kalleh has looked up 1 word, created 1 list, listed 1 word, written 3 comments, added 0 tags, and loved 0 words.

Comments by kalleh

  • Thanks, Sean; I moved it. I am just learning this site.

    September 19, 2007

  • Epicaricacy is the English word for Schadenfreude. I first found this word in Novobatzky and Shea's "Depraved and Insulting English." Ammon Shea then came to our discussion board (Wordcraft) to explain his citation: "To the best of my knowledge the word first appeared in Nathaniel Bailey's Universal Etymological English Dictionary. I think that the first edition was published in 1727 and it went through 20 or 22 subsequent editions. He spells the word differently and defines it thusly: Epicharikaky - A joy at the misfortunes of others. The etymology is from the Greek epi (upon) + chara (joy) + kakon (evil). I have seen it in a number of other books with what appears to be the modernized spelling. I can't remember all of these sources off the top of my head but aside of Mrs. Byrnes it also appears in a book of obscure words by Paul Dickson. I think Joseph Shipley may have it in his Dictionary of Early English.
    I'm hardly a scholar in such matters but I would say that the words in Bailey's Dictionary are rarely hapax, imaginary or inkhorns. Although he compiled his dictionary shortly after the inkhorn craze of Phillips, Blount and Bullokar he seems to have taken a somewhat more grounded approach to compiling his word list and would see no reason to doubt the authenticity of the word."

    Currently, there are 797 Google hits for "epicaricacy," and it is cited in the following online dictionaries, cited by Onelook: Wikipedia, Worthless Word for the Day, Wiktionary, and Luciferous Logolepsy. On Wordcraft alone we've mentioned it 256 times.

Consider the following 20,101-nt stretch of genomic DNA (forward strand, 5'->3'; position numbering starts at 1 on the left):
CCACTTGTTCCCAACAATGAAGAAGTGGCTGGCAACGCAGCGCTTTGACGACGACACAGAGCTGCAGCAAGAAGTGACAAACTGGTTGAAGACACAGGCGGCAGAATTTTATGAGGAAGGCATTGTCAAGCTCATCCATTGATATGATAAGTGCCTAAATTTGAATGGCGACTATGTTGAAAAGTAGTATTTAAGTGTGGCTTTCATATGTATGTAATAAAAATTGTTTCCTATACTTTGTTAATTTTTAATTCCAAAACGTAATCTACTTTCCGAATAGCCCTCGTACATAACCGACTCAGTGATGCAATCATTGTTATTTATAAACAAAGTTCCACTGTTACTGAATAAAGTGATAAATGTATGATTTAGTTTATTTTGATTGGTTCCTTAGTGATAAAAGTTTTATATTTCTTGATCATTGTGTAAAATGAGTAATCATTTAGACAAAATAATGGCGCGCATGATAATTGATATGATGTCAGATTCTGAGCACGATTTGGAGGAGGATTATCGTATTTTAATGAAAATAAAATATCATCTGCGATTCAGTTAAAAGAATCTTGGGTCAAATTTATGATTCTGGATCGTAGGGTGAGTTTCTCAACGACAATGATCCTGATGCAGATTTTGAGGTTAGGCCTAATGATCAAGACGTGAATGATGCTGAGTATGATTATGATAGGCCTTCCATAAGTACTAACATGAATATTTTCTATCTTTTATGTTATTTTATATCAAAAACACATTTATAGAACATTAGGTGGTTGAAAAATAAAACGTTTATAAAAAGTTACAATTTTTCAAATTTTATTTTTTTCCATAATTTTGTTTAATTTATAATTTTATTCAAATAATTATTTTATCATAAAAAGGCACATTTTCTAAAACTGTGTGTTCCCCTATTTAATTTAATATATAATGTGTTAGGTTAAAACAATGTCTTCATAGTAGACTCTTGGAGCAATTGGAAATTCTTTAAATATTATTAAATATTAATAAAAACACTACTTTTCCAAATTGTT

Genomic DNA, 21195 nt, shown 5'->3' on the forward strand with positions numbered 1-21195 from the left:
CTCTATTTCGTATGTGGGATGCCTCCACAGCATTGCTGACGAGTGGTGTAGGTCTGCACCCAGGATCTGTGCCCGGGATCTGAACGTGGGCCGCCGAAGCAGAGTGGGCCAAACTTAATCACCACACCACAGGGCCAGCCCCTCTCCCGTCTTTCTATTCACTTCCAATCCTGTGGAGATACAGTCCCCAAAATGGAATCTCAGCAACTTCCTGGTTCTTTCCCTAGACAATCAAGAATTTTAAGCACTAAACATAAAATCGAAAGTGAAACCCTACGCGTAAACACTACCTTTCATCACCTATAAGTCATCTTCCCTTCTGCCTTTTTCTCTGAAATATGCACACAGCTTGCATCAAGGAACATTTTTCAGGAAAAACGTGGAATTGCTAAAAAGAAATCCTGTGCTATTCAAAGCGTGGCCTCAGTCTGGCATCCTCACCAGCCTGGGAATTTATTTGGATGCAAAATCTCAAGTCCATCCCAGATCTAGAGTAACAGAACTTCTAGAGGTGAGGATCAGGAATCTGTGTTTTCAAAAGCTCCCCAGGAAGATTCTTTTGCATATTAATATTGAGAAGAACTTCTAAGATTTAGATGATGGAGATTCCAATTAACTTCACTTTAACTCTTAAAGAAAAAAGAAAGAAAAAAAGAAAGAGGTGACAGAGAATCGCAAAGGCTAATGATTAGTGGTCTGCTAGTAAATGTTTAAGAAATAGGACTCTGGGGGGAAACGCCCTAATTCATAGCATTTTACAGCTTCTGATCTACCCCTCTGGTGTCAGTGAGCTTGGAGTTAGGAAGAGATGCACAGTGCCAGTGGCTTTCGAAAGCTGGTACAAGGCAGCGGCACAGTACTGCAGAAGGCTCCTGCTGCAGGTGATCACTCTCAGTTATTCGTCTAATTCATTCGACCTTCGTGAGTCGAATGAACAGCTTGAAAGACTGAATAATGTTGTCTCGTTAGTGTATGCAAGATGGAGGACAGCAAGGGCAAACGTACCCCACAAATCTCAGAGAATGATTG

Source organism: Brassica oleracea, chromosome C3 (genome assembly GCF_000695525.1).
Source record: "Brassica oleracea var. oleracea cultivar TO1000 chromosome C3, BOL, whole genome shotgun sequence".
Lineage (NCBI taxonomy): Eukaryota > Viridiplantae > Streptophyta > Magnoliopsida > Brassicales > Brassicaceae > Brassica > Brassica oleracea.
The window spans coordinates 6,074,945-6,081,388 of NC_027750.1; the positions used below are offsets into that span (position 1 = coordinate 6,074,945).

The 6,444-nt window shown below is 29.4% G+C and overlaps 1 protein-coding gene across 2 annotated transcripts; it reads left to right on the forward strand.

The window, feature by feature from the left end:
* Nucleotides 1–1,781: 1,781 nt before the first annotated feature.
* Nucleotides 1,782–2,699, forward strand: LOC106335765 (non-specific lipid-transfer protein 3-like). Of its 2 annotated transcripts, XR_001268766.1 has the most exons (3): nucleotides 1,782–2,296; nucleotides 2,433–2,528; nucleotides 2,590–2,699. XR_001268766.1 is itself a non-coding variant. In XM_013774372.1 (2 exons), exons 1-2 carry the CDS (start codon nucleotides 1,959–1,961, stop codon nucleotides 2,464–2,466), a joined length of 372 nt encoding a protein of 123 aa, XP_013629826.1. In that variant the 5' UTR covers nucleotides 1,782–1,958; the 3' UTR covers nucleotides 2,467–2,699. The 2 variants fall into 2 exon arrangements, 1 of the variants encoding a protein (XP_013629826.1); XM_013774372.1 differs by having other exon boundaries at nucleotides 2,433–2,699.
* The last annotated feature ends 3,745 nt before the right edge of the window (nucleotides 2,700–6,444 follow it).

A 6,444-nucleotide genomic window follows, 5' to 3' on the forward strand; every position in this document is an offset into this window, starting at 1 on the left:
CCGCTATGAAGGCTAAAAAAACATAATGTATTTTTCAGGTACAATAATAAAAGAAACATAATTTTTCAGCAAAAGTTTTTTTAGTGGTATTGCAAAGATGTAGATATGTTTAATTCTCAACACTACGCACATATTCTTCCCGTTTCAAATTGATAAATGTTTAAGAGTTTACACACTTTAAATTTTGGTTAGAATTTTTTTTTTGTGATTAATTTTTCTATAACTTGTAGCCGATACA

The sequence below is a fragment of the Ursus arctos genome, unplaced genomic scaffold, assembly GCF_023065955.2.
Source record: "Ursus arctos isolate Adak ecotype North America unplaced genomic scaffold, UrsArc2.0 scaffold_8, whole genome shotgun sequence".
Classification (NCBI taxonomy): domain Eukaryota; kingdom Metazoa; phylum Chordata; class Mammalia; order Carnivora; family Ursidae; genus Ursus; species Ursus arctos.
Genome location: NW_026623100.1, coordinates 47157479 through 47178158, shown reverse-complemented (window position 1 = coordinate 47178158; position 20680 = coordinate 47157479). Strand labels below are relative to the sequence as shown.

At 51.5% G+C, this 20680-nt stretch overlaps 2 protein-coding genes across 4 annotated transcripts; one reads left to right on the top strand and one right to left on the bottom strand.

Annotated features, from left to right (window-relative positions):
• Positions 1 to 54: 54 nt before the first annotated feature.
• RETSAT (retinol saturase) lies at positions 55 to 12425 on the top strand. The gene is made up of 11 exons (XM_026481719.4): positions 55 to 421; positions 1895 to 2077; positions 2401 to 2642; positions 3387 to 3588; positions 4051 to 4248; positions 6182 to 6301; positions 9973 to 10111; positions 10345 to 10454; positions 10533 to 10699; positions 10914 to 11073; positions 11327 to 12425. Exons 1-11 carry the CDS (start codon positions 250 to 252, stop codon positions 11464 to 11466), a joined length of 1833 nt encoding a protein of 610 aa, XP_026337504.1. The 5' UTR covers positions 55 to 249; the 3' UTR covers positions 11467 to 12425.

No one is sure why it never was printed in the OED, though skeptics say that it was a mistake in Bailey's.

    It's my favorite word!

    September 19, 2007

  • Epicaricacy is the English word for Schadenfreude. I first found this word in Novobatzky and Shea's "Depraved and Insulting English." Ammon Shea then came to our discussion board (Wordcraft) to explain his citation: "To the best of my knowledge the word first appeared in Nathaniel Bailey's Universal Etymological English Dictionary. I think that the first edition was published in 1727 and it went through 20 or 22 subsequent editions. He spells the word differently and defines it thusly: Epicharikaky - A joy at the misfortunes of others. The etymology is from the Greek epi (upon) + chara (joy) + kakon (evil). I have seen it in a number of other books with what appears to be the modernized spelling. I can't remember all of these sources off the top of my head but aside of Mrs. Byrnes it also appears in a book of obscure words by Paul Dickson. I think Joseph Shipley may have it in his Dictionary of Early English.
    I'm hardly a scholar in such matters but I would say that the words in Bailey's Dictionary are rarely hapax, imaginary or inkhorns. Although he compiled his dictionary shortly after the inkhorn craze of Phillips, Blount and Bullokar he seems to have taken a somewhat more grounded approach to compiling his word list and would see no reason to doubt the authenticity of the word."

    Currently, there are 797 Google hits for "epicaricacy," and it is cited in the following online dictionaries, cited by Onelook: Wikipedia, Worthless Word for the Day, Wiktionary, and Luciferous Logolepsy. On Wordcraft alone we've mentioned it 256 times.

    No one is sure why it never was printed in the OED, though skeptics say that it was a mistake in Bailey's.

    It's my favorite word!

    September 19, 2007

Comments for kalleh

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  • Welcome Kalleh! You already sound like One of Us. Beware! ;-)

    September 19, 2007

  • Hi Kalleh, welcome! I had been unaware that there is an English equivalent to the S-word, thanks for enlightening me.

    September 19, 2007